And besides, as Creagh is the first to admit, he doesn't like to leave anything unfinished.
What Really Happened to Flint's Water
David Hand was on Togwotee Pass, Wyoming, when he got the call from Keith Creagh. It was 20 degrees that day in February, and Togwotee Pass is 10,000 feet up in the Wyoming mountains, above Jackson Hole. Shivering as he stood outside, the only place he could get cell phone reception, Hand—chair of civil and environmental engineering at Michigan Tech and a water treatment expert—shared names of some of the world's top water treatment specialists with Creagh, who was trying to get a handle on the Flint water crisis.
Hand's own expertise is in treatment of organic compounds in water, and Flint's problem involved lead—an inorganic contaminant—so Hand sent him to several colleagues. Among them was R. Rhodes Trussell, whom Hand calls the world's expert on corrosion. Hand co-authored a book on water treatment with Trussell.
Then Hand, Professor Marty Auer, and Assistant Professor Daisuke Minakata, all in Tech's Department of Civil and Environmental Engineering, were asked by 1991 alumnus Steven Tomaszewski, director of operations for North America at General Motors, to do a historical assessment of GM's actions in relation to Flint's water. GM, which had switched its water service back to Detroit in late 2014, had been accused of prior knowledge of Flint's water problems.
The team found that GM had switched water because the chloride concentration in Flint River water was too high, causing corrosion of metals in automobile parts. "GM didn't know anything about lead; they weren't looking for lead. They were looking for the reason metal parts were corroding," Hand explains.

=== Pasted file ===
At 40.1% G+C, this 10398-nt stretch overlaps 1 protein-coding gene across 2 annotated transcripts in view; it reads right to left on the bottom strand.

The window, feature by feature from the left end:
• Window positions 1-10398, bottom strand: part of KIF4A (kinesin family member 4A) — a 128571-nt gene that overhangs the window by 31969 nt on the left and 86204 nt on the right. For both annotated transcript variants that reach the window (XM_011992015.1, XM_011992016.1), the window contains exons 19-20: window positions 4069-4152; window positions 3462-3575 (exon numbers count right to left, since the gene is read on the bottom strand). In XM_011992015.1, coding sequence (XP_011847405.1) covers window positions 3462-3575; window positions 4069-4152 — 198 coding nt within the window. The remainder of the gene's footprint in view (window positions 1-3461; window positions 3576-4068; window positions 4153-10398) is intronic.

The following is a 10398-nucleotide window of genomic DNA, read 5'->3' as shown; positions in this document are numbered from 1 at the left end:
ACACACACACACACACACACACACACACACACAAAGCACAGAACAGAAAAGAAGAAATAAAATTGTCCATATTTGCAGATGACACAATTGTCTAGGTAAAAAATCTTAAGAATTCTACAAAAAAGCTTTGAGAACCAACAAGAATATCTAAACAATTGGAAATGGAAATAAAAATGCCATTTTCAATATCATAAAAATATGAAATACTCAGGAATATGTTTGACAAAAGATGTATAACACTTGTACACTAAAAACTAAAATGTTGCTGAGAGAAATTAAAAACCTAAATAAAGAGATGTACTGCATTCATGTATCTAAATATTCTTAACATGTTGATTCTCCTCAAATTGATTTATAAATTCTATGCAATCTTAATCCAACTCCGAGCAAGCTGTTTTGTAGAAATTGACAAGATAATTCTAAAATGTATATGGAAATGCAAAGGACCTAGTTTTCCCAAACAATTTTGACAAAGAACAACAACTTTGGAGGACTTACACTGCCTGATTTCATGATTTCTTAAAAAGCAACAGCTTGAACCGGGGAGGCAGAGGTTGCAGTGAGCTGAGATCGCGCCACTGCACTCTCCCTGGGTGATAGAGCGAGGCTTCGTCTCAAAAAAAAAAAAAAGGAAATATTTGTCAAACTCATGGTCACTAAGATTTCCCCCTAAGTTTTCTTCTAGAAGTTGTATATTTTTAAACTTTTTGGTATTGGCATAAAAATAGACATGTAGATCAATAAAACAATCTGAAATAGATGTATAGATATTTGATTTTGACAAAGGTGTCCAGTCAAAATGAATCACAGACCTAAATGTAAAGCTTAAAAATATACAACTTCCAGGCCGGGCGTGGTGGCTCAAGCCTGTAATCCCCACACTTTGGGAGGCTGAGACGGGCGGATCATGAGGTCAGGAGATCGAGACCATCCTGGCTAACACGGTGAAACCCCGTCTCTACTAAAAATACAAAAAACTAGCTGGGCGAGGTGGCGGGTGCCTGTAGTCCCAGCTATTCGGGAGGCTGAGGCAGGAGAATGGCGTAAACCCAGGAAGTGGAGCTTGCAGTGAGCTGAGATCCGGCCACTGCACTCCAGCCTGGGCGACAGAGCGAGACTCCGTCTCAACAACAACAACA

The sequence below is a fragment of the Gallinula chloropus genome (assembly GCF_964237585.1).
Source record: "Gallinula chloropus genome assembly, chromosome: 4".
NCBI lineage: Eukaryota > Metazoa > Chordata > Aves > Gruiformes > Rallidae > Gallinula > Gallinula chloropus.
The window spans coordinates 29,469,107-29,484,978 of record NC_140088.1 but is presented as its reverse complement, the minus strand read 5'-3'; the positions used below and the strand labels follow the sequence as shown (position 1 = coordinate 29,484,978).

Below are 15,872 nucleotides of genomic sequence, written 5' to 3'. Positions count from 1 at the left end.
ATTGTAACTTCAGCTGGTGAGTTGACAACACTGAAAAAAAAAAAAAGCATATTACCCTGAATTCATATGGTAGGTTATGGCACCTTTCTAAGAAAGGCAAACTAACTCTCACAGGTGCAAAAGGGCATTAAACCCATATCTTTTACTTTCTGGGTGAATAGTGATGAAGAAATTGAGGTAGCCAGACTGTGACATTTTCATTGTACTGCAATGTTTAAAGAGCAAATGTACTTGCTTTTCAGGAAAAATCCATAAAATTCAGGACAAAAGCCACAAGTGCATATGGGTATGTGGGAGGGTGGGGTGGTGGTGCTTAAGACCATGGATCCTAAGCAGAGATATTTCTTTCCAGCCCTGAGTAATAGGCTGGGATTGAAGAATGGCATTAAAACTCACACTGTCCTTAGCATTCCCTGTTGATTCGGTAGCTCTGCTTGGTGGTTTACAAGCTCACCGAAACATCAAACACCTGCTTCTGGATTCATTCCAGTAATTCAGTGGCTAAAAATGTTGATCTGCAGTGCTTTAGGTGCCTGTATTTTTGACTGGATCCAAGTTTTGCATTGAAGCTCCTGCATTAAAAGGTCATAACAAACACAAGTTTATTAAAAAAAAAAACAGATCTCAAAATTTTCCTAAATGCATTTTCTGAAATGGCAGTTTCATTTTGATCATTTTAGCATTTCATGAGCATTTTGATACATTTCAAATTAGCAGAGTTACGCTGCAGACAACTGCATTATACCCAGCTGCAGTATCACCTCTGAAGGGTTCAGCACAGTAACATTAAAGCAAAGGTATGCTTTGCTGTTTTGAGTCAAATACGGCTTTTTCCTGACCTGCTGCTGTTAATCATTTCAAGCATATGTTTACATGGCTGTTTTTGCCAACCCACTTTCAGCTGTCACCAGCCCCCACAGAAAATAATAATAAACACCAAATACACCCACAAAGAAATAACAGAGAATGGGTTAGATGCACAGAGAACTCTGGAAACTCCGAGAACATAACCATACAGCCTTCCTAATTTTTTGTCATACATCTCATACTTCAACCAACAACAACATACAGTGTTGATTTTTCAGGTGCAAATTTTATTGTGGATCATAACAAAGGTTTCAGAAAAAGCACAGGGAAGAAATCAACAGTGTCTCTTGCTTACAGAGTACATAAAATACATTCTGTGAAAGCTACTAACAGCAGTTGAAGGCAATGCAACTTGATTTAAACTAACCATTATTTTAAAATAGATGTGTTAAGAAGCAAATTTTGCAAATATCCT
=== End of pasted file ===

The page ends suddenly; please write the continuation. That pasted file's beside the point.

Even so, GM notified the Flint Water Authority of their findings, Hand says, but it wasn't until a year later that anyone identified the reason lead levels in Flint's water were rising.
What had happened, Hand says, is that when Flint switched from Detroit water, which is treated with polyphosphates to keep scale on the pipes and prevent lead from leaching into the drinking water, their new Flint River water was not treated with phosphates.
As a result, the high-chloride content of the water removed scale from the pipes. Scale sounds like a bad thing, but it is actually protective of the metal pipes. The scale itself contains some lead, which doesn't get into the water as long as the scale is firmly attached to the pipes. And when the scale is gone, the chloride-rich water can leach lead from the pipes into the water.
The pH of the water—a measure of acidity or alkalinity—was actually within the normal range for drinking water, but with no corrosion protection, there was nothing to hold the scale in place on the pipes, giving the chloride levels an ideal environment to do their dirty work.
"Even at normal pH, you're going to see more lead when chlorides are high," says Hand. Flint water is coming from Detroit again, so the corrosion-inhibiting polyphosphate is being added now. But another problem interfered with the corrective action.
"People got scared and turned their water off," says Hand. "I don't blame them. I would have, too."
Michigan Technological University is a public research university, home to more than 7,000 students from 60 countries. Founded in 1885, the University offers more than 120 undergraduate and graduate degree programs in science and technology, engineering, forestry, business and economics, health professions, humanities, mathematics, and social sciences. Our campus in Michigan’s Upper Peninsula overlooks the Keweenaw Waterway and is just a few miles from Lake Superior.